Thursday, July 01, 2010

Book - "How Soccer Explains the World"

Title: How Soccer Explains the World: An Unlikely Theory of Globalization
Author: Franklin Foer
Publisher: San Francisco: HarperCollins, 2004, (288 pages).

This is surprise find! Especially with the 2010 World Cup Soccer going on in South Africa right now, it could not have been a better time for me to read this book. Written by a football fan, Foer navigates the world through the eyes of soccer, and asserts that the culture of soccer transcends many places and people groups. He uses soccer to explain the gangster behavior, the pornography of sects, Jewish, Hooliganism, survival of the upper echelons of society, black carpathians, new oligarchs, Islam and ends with what I believe is the author's main interest: "American culture wars."

Foer aims to look at globalization from the eye of the sport he loves, soccer. Soccer has more to do with a way of life rather than a type of sport. Through soccer, we learn to understand more of the cultures around the world, that gives the global sport a new identity of cultural analyst. The book is broadly divided into three parts. The first part talks about the failure of globalization to unite the world. The second part deals with economics from the perspective of soccer influencing understanding of cultures behind the economics. The third part is a way of defending 'old-fashioned nationalism' versus the 'return of tribalism.'

Contrary to what the Left predicted, that globalization will destroy local cultures, soccer has helped strengthened loyalties. Instead of capitalism providing positive results, it has entrenched corruption.

  • GANGSTERISM: "Deprived of traditional work and knocked off patriachal pedestals, these men desperately wanted to reassert their masculinity. Soccer violence gave them a rare opportunity to actually exert control." (in Serbia, 13-14)
  • RELIGIOSITY & TRADITION: "It's easy to link support for a soccer club with religiosity. But in an important way, Rangers has actually replaced the Church of Scotland. It allows men like Findlay to join the tradition and institutions of their forefathers, to allay fears about abandoning history without having to embrace their forefathers' eschatology." (in Scotland, 56)
  • JEWISH QUESTION: "Jewish teams cloak themselves in Jewish, not Hungarian or Austrian or German, nationalism, literally wearing their zionism on their sleeves and shirts. . . An entire movement of Jews believed that soccer, and sport more generally, would liberate them from the violence and tyranny of anti-Semitism." (in Europe, 68-9)
  • SENTIMENTAL HOOLIGAN: as a reaction ". . against globalization. . , the McDonald's-smashing French farmer Jose Bove, and countless others: multinational capitalism strips local institutions of their localness, it homogenizes, destroys traditions, and deprives indigenous proletariats and peasants of the things they love most." (in England, 96)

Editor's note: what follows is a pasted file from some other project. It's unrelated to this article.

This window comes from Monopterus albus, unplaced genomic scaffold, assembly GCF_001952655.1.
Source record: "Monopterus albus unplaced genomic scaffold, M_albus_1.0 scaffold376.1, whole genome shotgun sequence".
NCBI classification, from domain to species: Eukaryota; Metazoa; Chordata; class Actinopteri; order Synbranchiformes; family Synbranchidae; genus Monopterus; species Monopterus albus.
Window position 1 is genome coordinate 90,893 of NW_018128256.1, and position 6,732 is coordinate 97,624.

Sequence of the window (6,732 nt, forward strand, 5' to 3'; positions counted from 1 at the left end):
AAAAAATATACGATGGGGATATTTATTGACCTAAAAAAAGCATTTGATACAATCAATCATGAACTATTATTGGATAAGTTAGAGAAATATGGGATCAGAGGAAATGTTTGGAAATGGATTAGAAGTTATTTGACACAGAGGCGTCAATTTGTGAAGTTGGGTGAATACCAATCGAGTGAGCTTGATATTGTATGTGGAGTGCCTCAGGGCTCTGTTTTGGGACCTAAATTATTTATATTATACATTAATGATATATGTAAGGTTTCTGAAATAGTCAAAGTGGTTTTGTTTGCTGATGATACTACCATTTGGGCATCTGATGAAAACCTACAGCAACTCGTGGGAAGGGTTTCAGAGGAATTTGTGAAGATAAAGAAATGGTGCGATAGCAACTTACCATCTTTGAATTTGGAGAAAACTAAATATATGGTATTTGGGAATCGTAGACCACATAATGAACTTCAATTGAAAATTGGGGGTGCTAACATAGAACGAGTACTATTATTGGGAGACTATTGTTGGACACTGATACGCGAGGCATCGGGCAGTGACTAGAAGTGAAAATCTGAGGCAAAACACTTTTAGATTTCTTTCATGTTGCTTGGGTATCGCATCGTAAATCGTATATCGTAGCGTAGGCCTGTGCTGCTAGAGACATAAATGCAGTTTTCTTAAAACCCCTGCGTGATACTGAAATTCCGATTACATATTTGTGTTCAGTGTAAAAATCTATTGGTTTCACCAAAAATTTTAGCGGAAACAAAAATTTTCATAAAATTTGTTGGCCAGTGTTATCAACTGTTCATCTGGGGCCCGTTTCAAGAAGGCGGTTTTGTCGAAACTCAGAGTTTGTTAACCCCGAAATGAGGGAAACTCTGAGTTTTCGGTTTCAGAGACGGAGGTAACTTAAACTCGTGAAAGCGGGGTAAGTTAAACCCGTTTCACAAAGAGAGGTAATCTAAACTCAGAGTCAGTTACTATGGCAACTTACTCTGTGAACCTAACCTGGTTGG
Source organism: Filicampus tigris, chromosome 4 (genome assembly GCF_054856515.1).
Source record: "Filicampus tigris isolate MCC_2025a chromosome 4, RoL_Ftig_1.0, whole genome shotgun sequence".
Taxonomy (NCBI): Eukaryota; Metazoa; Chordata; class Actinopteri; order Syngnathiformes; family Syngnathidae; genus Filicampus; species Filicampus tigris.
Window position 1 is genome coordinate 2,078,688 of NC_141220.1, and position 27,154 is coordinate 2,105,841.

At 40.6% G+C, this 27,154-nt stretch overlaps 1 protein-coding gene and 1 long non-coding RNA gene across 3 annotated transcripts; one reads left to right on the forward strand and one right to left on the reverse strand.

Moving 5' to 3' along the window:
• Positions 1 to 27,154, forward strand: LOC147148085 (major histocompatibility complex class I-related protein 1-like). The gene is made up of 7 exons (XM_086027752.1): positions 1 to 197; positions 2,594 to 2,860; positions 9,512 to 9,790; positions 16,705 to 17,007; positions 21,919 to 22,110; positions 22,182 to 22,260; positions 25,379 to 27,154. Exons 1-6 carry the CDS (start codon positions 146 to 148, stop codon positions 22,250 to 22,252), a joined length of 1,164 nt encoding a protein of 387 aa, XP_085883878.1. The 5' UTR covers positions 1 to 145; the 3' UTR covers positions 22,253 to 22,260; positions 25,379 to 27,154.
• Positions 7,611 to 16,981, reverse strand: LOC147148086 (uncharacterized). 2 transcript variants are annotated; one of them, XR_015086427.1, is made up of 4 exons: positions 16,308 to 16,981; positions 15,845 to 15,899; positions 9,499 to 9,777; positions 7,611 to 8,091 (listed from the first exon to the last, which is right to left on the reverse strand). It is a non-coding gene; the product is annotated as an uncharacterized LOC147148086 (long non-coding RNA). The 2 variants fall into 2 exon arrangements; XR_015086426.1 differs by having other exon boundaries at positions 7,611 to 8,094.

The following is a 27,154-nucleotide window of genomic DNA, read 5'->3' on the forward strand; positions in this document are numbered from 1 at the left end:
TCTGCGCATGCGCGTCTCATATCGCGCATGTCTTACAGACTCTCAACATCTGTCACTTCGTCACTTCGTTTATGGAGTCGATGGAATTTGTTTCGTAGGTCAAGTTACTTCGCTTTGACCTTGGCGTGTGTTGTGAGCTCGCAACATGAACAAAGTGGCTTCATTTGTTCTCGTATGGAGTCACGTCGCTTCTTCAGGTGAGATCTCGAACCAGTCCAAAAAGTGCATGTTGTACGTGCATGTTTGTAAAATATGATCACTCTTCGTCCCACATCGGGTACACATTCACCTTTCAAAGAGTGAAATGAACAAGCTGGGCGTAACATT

• TOP HATS SURVIVAL: How soccer legends like Pele help revive falling political careers among the power mongers; "Despite the persistence of corruption, Brazil's mania for soccer has hardly abated; its natural soccer resources don't seem close to exhausted. It's too essentially a part of the national character." (in Brazil, 140)
  • BLACK CARPATHIANS: "To many Ukrainians, their country still felt like a colony of Russia. . This despair played out in soccer too. Ukrainians imagined that they were once a great soccer natin. Now they needed to import Nigerians to become great again." (in Ukraine, 157)
  • NEW OLIGARCHS: "There was also a populist brilliance to his use of soccer as a metaphor for society. It gave him a vocabulary that resonated with the lower middle class, the group that he wanted to cultivate as a political base." (in Italy, 185-6)
  • BOURGEOIS NATIONALISM: Instead of soccer violence, "Barca redeems the game from these criticisms, by showing that fans can love a club and a country with passion and without turning into a thug or terrorist. . . . Put it more strongly, Barca doesn't just redeem the game from is critics; it redeems the concept of nationalism." (in Spain, 197-8)
  • ISLAM's HOPE: "Iranians crave international soccer because the game links them to the advanced, capitalist, un-Islamic West. . . . The burgeoning youth population of Iran looked West and toward soccer for inspiration." (in Iran, 230, 232)
  • AMERICAN CULTURE WARS: "Soccer's appeal lay in its opposition to the other popular sports. Soccer is the province of the working class." (USA, 237-8)
My Comments
In trying to show globalization from the eyes of soccer, I feel that the author may have become overly skewed about the role of soccer in interpreting the impact of globalization in the world. No doubt, soccer is a major influence in many parts of the world. Having said that, soccer only explains some, at least according to the selected interviews of various personalities in the countries represented. That provides a somewhat slant perspective. While Foer makes some good observations of certain impact, I feel that the content of the book fails to adequately answer the title of the book. At best, I tend to say the effects are peripheral, meaning that Foer's thesis fail to address core questions like the extent of influence, real statistics of soccer, and other variables.

That said, it is still a fresh way of thinking that will perhaps be improved with more examples from other countries mentined. What about Asia?

Rating: 2.5 stars of 5.


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